Alicia Terzian, composer

Who or what inspired you to take up composing, and pursue a career in music?

My life in the composition field was born during my composition classes with Maestro Ginastera. I compose in a natural way as I speak, breath and live.

The greatest influence in my career has been my deep study of Armenian religious melodies, the pneumas and the microtones in its music which I have researched directly from the original religious texts of the IVth to Xth centuries with the musicologist Father Dr.Leoncio Dayan (master in Berlin) in the Catholic Mkhitarist Congregation en Saint Lazarus Island, Venice.

Likewise, to know and to analyse the music of the XXth century great composers who were the base of Ginastera’s teaching, who also introduced me in the new trends of the concrete and electronic music.

But the most important instruction I received in Argentina was the advice of my Maestro who usually told me: “If you have your own musical ideas that wish to be written down, remember that you must do it searching your inner self the technique that you consider best represents yourself as a composer. Never be a system of composition, be free in your choice“.

What have been the greatest challenges/frustrations of your career so far?

My success was that my works – be it for soloists, chamber groups or orchestras –  were selected and conducted by great orchestra conductors in the whole world.

My only frustration happened when I was 20 years old and introduced my Violin Concerto opus 7 to an important Argentine orchestral conductor to premiere it. After listening to it he told me: “Extraordinary work Alicia…. shame you are so young… I cannot conduct such a long work (30 minutes) written by such a young composer”. I thanked him for his favourable opinion about my work, I was sorry that he refused to conduct it and I think he could have ruined my career… but he did not. I suffered for some days but later I realized I must continue composing and so did I.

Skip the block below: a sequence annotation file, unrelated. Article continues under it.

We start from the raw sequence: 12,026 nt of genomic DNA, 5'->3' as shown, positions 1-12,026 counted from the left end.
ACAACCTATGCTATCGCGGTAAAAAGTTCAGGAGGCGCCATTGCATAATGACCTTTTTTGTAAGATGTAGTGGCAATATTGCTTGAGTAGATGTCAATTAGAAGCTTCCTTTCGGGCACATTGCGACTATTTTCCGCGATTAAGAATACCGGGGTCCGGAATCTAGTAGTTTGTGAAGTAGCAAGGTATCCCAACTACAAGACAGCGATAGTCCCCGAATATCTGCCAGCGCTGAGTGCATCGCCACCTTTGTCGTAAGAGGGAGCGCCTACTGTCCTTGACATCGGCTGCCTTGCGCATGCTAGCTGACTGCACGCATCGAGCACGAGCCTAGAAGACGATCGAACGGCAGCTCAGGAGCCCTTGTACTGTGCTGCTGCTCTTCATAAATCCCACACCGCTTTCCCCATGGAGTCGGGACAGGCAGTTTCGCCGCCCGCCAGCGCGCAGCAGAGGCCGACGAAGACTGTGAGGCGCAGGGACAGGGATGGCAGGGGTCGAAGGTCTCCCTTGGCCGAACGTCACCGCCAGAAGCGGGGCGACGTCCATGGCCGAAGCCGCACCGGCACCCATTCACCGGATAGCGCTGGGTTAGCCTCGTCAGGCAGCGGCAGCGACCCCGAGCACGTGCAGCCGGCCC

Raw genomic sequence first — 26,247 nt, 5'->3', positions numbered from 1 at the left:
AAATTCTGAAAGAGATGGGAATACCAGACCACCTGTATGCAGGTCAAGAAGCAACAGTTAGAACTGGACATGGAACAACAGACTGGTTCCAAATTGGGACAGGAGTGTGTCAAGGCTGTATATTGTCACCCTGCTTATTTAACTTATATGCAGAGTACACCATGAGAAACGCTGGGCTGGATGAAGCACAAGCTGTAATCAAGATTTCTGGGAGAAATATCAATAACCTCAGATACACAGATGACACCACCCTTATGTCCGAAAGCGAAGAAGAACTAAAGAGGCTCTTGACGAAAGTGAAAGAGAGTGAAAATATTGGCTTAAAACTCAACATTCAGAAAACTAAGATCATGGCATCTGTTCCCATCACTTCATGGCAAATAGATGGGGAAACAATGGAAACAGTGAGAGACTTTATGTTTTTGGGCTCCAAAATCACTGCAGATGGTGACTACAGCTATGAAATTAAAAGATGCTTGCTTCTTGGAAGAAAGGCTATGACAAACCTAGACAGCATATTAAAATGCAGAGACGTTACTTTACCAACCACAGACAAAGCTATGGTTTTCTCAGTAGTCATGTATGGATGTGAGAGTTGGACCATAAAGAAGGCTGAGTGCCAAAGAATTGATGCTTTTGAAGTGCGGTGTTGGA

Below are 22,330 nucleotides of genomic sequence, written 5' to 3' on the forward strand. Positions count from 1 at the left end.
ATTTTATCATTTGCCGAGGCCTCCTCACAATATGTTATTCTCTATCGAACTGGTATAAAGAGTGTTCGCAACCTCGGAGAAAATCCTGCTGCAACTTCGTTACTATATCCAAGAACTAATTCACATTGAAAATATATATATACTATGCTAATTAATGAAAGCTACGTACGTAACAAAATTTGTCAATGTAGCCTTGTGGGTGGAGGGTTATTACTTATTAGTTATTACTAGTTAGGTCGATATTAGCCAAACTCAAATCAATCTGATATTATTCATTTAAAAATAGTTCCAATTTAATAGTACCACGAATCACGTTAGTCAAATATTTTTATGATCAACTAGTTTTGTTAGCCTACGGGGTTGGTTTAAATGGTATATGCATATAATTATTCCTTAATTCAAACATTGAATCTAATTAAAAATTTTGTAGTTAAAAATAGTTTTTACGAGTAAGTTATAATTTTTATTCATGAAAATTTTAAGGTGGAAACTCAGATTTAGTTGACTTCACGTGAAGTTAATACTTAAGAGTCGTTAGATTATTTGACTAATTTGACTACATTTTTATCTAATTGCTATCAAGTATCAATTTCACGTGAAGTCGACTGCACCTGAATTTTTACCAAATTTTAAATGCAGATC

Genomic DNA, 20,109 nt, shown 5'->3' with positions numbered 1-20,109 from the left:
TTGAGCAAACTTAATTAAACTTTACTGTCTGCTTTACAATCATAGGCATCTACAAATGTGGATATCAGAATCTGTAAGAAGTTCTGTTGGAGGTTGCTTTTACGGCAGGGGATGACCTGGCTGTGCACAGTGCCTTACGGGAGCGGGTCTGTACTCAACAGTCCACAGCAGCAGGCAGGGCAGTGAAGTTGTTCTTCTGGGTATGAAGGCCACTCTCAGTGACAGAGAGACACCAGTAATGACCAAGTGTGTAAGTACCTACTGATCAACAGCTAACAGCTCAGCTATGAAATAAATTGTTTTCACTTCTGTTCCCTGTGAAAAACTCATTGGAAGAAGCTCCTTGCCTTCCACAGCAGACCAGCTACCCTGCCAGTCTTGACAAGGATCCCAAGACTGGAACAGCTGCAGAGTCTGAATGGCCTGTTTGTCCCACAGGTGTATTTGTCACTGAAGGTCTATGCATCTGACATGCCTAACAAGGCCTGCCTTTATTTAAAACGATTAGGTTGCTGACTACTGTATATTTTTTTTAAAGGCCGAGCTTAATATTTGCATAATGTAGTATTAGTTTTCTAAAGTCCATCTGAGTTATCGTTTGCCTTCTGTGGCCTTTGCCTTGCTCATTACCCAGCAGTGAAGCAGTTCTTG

What are the special challenges/pleasures of working with particular musicians, singers, ensembles and orchestras?

I love working with the musicians of orchestras, soloists, chamber ensembles… When I conduct and study the works with musicians I am in my world because it is a huge happiness to make music! It is my life, be it conducting or composing as well as giving lectures or teaching. I do everything with passion.

Of which works are you most proud?

I really love every one of my works because each one of them have given me much energy at the time of the creation. There is no work that I love more than any other.

How would you characterise your compositional language?

My compositional language spans 4 periods:

  1. from 1954 to 1968 – polytonal and microtonal. Microtonality emerges from my works in this stage as a result of my studies in 1962 of monodic religious Armenian music and continue till now. In this first stage I composed many piano works, especially my Toccata for piano. Also my Concerto for violin and orchestra (1954/55) premiered at the Colon Opera House in 1969
  2. My ‘Cosmic Era’ which I opened with ‘Shantiniketan’ (solo flute, recitation and dance or mimes) where I work the quarter tones. The next important work of this period is ‘Carmen criaturalis’ (1970) for horn, string orchestra and percussion, commissioned by Austrian composer and orchestra conductor Friederich Cerha for his introduction as conductor of the Philharmonic Orchestra of Buenos Aires and premiered at the Colón Opera House.